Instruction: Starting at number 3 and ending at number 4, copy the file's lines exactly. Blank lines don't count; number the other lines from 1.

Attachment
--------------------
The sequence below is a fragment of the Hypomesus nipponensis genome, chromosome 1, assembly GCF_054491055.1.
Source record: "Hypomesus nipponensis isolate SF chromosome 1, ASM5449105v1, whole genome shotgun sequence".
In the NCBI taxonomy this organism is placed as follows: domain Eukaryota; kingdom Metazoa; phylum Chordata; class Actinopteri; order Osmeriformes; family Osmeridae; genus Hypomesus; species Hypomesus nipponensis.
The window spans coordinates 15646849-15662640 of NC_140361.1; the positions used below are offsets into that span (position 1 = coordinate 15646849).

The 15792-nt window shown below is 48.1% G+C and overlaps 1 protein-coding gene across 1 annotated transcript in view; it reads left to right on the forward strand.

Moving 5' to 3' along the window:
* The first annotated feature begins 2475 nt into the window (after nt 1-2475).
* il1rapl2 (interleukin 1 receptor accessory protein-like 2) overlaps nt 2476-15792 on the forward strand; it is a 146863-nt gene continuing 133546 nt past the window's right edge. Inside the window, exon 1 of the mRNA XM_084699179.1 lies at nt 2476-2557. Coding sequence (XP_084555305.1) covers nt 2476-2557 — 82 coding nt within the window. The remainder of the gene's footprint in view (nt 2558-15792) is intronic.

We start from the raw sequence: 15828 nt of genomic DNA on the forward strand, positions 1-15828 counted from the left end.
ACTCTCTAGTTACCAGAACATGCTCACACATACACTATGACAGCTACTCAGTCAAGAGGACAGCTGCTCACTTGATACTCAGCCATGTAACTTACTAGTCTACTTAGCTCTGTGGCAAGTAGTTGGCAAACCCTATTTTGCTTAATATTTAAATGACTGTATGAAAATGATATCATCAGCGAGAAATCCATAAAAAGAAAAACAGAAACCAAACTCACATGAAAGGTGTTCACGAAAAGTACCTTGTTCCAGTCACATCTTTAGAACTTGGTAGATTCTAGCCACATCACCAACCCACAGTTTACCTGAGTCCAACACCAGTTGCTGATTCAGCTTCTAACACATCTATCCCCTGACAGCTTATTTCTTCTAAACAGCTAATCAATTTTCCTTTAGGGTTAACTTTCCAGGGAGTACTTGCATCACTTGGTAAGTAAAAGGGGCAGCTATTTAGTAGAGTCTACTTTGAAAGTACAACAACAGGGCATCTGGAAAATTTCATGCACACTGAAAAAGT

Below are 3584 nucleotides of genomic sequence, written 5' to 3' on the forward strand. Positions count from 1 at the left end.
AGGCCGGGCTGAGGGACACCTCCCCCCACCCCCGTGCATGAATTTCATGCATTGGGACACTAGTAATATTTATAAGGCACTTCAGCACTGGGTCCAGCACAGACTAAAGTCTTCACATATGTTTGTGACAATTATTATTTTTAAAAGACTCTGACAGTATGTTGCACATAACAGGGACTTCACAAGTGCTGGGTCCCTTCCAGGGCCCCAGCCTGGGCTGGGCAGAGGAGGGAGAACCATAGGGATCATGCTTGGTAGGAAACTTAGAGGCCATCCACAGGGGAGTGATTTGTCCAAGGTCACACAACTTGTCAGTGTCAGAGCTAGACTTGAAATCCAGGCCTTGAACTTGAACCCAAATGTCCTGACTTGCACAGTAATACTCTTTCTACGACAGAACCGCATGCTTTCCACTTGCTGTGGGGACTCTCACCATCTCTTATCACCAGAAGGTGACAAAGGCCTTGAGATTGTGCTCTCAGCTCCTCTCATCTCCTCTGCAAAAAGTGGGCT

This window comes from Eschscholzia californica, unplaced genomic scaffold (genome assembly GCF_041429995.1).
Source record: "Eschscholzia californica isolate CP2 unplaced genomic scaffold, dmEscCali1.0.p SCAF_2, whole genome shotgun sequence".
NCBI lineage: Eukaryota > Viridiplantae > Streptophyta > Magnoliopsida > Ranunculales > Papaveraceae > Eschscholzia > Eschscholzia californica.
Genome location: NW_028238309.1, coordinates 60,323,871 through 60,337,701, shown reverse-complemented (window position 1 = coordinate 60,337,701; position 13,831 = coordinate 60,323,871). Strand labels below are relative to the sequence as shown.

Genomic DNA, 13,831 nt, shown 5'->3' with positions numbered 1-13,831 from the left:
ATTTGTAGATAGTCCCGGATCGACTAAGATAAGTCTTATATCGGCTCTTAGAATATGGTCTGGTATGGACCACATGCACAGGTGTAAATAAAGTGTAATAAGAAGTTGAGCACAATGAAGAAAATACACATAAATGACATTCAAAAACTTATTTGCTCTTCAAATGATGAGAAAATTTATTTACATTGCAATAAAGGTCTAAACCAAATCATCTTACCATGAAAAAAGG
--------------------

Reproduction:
In the NCBI taxonomy this organism is placed as follows: domain Eukaryota; kingdom Metazoa; phylum Chordata; class Actinopteri; order Osmeriformes; family Osmeridae; genus Hypomesus; species Hypomesus nipponensis.
The window spans coordinates 15646849-15662640 of NC_140361.1; the positions used below are offsets into that span (position 1 = coordinate 15646849).